Saturday, March 31, 2012

Dark Sector: A Three-Pronged Flashback

As a gamer, you've probably experienced it: The wonder of discovering a bargain-bin title that's jazzy enough to make you wonder why you didn't pick it up when it was new. I've been spending this weekend enjoying just such a title: Dark Sector. Available on Steam for a mere $10, and worth every cent, Dark Sector was designed by Digital Extremes (probably better known as the developer of the much more recent The Darkness II) and revolves around an alternative cold war timeline involving biological warfare and a secret, boomeranging superweapon.

Said object, which serves as the game's gimmick, is the glaive - much like the one featured in the schlock sci-fi film Krull, only this bladed terror Frisbee one comes with two fewer prongs and a much better story taking place around it.

Tuesday, March 27, 2012 - Time Machine of the Gods

There exist more prefixes to the word "-ware" than software and hardware. I remember a time when, if, say, a game, or an antivirus package, etc, was really lousy, it was called crapware. Malicious, snooping software is often called spyware. The moniker vaporware is applied to stuff stuck in seemingly-permanent development hell. Titles - especially games - that we older gamers miss fondly and wish we could enjoy again, but can't for the fact that it's not available anywhere in any form, is generally called abandonware because it seems their publishers have given up on marketing it. Enter Good Old Games, a. k. a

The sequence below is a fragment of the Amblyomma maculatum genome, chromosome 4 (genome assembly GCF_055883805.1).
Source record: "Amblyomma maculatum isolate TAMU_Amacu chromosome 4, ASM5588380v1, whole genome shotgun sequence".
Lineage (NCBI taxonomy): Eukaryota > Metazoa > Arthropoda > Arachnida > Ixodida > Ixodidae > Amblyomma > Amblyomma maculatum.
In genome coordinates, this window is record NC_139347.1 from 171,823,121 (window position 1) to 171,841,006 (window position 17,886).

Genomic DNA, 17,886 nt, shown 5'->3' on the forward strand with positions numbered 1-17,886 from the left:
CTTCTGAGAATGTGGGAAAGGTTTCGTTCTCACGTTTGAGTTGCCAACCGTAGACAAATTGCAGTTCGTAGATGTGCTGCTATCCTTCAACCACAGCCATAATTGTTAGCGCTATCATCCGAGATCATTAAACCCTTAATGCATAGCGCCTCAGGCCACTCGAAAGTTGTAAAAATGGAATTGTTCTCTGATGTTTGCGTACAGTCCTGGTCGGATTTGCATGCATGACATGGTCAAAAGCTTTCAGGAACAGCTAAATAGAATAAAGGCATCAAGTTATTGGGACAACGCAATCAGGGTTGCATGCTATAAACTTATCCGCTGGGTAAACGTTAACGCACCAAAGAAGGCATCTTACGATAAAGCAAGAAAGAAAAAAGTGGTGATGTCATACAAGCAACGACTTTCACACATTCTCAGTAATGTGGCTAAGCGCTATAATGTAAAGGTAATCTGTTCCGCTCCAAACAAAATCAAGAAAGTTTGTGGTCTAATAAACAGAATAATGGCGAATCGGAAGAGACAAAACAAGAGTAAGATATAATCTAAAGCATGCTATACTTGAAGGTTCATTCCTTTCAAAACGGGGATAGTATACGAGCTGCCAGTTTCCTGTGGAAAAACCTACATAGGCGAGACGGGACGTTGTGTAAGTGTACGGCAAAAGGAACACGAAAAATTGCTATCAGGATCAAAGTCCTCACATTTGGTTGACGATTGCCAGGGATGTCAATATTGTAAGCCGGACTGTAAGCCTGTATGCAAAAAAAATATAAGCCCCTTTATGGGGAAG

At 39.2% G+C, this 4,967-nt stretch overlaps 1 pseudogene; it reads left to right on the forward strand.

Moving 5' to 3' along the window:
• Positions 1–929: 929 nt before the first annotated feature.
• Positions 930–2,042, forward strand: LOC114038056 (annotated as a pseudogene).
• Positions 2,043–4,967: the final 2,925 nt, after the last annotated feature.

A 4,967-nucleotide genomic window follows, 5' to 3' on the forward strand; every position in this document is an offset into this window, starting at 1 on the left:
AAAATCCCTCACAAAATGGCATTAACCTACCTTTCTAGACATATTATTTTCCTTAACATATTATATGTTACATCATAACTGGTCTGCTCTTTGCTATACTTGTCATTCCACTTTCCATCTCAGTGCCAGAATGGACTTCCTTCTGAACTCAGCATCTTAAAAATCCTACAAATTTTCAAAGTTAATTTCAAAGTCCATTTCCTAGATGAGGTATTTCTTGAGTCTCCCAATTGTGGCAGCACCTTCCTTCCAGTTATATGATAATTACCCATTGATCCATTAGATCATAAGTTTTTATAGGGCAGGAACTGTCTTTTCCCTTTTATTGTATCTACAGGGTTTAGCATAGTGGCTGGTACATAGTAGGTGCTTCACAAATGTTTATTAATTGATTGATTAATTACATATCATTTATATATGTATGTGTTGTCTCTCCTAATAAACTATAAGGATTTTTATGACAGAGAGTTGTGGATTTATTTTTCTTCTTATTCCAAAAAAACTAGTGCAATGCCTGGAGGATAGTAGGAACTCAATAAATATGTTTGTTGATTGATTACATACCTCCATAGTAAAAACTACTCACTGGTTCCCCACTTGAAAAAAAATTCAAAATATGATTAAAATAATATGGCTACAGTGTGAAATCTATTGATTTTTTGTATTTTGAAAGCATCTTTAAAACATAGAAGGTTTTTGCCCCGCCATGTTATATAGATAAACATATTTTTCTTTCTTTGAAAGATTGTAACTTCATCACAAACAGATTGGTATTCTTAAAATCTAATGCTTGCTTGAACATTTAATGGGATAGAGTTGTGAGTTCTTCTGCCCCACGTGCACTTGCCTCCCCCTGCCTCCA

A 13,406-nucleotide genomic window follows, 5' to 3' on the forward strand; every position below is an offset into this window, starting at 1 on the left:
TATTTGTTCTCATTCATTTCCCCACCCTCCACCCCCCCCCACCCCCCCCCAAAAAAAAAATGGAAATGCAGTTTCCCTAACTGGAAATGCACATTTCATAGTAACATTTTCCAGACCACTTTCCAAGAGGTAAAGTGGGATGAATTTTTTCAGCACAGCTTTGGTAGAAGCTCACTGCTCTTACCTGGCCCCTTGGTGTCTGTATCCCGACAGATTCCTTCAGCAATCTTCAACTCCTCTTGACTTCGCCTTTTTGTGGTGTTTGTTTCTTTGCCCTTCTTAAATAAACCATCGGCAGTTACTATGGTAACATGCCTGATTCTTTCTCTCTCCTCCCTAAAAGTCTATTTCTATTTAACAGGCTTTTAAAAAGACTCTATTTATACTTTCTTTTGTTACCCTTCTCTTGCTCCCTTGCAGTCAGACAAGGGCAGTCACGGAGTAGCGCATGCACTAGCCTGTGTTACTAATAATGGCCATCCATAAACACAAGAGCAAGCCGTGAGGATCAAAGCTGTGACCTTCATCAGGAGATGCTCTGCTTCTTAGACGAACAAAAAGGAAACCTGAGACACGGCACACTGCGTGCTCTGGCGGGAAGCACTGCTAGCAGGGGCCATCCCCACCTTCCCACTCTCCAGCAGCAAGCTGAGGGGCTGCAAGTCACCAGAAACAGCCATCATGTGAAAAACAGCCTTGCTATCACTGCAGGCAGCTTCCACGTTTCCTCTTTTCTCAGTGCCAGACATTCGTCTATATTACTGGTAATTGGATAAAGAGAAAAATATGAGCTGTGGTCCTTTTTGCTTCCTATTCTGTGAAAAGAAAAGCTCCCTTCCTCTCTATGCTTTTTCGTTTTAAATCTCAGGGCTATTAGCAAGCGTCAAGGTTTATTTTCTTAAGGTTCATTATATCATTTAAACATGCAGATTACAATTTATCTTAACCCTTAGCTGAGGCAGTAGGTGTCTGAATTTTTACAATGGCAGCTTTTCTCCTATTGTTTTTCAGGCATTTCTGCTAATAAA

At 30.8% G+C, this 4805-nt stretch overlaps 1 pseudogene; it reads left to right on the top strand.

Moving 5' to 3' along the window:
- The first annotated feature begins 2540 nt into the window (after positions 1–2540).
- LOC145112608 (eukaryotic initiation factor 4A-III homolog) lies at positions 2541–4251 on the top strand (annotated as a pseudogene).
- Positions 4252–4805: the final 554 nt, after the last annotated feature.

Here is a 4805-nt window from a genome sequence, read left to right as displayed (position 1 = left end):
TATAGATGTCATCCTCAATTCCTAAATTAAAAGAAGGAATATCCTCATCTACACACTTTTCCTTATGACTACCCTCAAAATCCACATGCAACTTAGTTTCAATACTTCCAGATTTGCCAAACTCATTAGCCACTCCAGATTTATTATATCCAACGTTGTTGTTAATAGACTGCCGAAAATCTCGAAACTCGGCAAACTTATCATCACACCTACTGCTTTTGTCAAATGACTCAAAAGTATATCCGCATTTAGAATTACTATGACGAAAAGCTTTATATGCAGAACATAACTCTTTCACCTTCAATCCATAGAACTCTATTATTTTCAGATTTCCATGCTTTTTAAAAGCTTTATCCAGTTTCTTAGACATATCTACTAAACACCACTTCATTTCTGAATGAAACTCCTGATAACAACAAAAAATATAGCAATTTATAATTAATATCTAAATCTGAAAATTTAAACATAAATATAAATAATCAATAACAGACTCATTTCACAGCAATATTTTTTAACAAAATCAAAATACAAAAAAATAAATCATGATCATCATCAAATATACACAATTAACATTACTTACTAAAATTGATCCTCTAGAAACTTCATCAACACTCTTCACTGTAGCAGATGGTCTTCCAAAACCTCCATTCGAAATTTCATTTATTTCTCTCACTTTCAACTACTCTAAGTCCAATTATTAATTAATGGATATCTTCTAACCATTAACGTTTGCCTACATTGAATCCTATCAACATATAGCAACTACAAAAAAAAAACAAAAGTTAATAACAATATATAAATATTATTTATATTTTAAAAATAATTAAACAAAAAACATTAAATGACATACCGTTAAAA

Fogies like me, and curious, younger players who hear fogies like me wax on about the classic games of yore and how wonderful they were in their pixilated glory, have a resource through which they can actually buy one-time PC abandonware that's been rescued, cured of DRM infections, made to work on current computer platforms, and offered to the market for incredibly affordable prices. is one of the best resources for gamers on the entire Web.

Monday, March 12, 2012

Mass Effect 3 - Intensity Makes Good Gaming

There's a reason Bioware's Mass Effect series is popular beyond belief. It's engaging, it's addictive, and it has ever right to be described with any superlative you can think of. I have a feeling it didn't need the hype machine constructed around it by the pertinent marketing departments: Gaming this good generally finds an audience and sells copies numbering in the millions.

Shepard, customized.
Sure, certain games don't sell to their publishers' expectations. As a fan of Tim Schafer, my heart broke when Psychonauts and, later, the rocktastic BrĂ¼tal Legend sputtered. But karma has a way of correcting itself, and sometimes makes games packing pure awesome, but lacking hype, such as Kingdoms of Alamur: Reckoning and Enslaved: Osyssey to the West, sleeper hits via word of mouth and positive reviews.

In the case of Mass Effect 3, there was never any doubt. But why?